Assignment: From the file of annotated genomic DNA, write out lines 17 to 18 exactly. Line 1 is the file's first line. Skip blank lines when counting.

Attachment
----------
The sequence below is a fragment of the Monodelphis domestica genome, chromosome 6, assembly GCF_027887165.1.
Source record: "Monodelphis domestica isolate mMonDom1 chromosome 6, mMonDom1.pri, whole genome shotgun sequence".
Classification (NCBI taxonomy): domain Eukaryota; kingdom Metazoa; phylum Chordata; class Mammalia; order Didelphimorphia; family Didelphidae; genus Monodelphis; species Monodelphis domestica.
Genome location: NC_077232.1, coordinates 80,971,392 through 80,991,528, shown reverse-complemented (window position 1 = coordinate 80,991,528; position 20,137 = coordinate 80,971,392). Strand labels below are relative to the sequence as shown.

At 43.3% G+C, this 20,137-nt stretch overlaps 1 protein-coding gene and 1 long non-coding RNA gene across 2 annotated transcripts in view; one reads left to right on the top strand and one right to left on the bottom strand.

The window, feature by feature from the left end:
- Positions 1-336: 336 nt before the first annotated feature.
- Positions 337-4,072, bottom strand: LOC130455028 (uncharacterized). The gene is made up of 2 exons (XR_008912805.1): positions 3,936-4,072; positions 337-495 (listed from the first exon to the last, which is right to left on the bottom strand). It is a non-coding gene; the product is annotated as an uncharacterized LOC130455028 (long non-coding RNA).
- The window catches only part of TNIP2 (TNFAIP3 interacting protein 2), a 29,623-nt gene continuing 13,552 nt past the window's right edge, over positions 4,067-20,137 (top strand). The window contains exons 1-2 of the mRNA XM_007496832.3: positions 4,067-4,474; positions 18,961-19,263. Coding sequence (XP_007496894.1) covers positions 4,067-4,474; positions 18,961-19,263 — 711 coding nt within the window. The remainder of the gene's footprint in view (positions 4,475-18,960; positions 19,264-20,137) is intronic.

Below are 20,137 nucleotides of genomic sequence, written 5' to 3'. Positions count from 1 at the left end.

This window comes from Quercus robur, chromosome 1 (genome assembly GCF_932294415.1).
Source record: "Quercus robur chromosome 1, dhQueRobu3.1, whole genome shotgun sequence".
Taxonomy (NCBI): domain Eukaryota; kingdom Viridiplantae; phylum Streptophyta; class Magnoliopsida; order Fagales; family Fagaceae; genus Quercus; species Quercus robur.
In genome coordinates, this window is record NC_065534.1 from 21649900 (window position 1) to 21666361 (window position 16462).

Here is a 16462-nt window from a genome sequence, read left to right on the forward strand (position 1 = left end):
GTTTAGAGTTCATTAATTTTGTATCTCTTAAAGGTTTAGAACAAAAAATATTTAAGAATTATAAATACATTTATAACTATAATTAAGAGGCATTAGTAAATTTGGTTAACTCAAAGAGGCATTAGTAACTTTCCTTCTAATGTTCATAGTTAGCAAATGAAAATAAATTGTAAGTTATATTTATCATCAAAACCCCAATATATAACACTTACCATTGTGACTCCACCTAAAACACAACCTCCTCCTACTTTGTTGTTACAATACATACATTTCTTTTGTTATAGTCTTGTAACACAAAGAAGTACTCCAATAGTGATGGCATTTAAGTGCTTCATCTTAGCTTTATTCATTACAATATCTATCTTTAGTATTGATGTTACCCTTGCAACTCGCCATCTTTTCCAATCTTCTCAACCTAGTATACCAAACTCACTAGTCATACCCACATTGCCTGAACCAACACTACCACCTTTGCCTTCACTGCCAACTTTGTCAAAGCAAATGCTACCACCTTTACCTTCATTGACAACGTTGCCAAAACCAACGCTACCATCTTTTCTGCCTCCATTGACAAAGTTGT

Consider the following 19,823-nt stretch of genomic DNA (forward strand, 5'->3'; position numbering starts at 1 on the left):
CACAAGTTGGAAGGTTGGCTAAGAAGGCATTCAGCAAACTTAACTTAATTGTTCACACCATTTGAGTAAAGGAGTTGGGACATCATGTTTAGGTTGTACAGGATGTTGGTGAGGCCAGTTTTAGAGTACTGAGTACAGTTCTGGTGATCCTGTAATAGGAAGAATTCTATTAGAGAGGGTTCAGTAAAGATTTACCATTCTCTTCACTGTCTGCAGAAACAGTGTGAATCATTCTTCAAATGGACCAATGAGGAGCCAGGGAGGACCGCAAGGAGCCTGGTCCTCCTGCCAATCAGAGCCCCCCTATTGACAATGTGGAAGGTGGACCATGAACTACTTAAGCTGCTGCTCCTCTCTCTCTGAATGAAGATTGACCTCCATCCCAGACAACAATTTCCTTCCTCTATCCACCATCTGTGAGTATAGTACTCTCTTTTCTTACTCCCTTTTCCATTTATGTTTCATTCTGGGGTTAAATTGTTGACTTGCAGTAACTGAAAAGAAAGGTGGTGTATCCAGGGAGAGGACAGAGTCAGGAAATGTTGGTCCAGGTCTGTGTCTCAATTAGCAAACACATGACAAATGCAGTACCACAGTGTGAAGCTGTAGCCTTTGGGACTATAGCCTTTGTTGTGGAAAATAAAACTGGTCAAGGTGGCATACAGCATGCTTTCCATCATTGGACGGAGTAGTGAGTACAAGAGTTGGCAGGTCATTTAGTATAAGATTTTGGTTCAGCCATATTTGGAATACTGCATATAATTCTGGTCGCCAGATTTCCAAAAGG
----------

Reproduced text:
Consider the following 19,823-nt stretch of genomic DNA (forward strand, 5'->3'; position numbering starts at 1 on the left):
CACAAGTTGGAAGGTTGGCTAAGAAGGCATTCAGCAAACTTAACTTAATTGTTCACACCATTTGAGTAAAGGAGTTGGGACATCATGTTTAGGTTGTACAGGATGTTGGTGAGGCCAGTTTTAGAGTACTGAGTACAGTTCTGGTGATCCTGTAATAGGAAGAATTCTATTAGAGAGGGTTCAGTAAAGATTTACCATTCTCTTCACTGTCTGCAGAAACAGTGTGAATCATTCTTCAAATGGACCAATGAGGAGCCAGGGAGGACCGCAAGGAGCCTGGTCCTCCTGCCAATCAGAGCCCCCCTATTGACAATGTGGAAGGTGGACCATGAACTACTTAAGCTGCTGCTCCTCTCTCTCTGAATGAAGATTGACCTCCATCCCAGACAACAATTTCCTTCCTCTATCCACCATCTGTGAGTATAGTACTCTCTTTTCTTACTCCCTTTTCCATTTATGTTTCATTCTGGGGTTAAATTGTTGACTTGCAGTAACTGAAAAGAAAGGTGGTGTATCCAGGGAGAGGACAGAGTCAGGAAATGTTGGTCCAGGTCTGTGTCTCAATTAGCAAACACATGACAAATGCAGTACCACAGTGTGAAGCTGTAGCCTTTGGGACTATAGCCTTTGTTGTGGAAAATAAAACTGGTCAAGGTGGCATACAGCATGCTTTCCATCATTGGACGGAGTAGTGAGTACAAGAGTTGGCAGGTCATTTAGTATAAGATTTTGGTTCAGCCATATTTGGAATACTGCATATAATTCTGGTCGCCAGATTTCCAAAAGG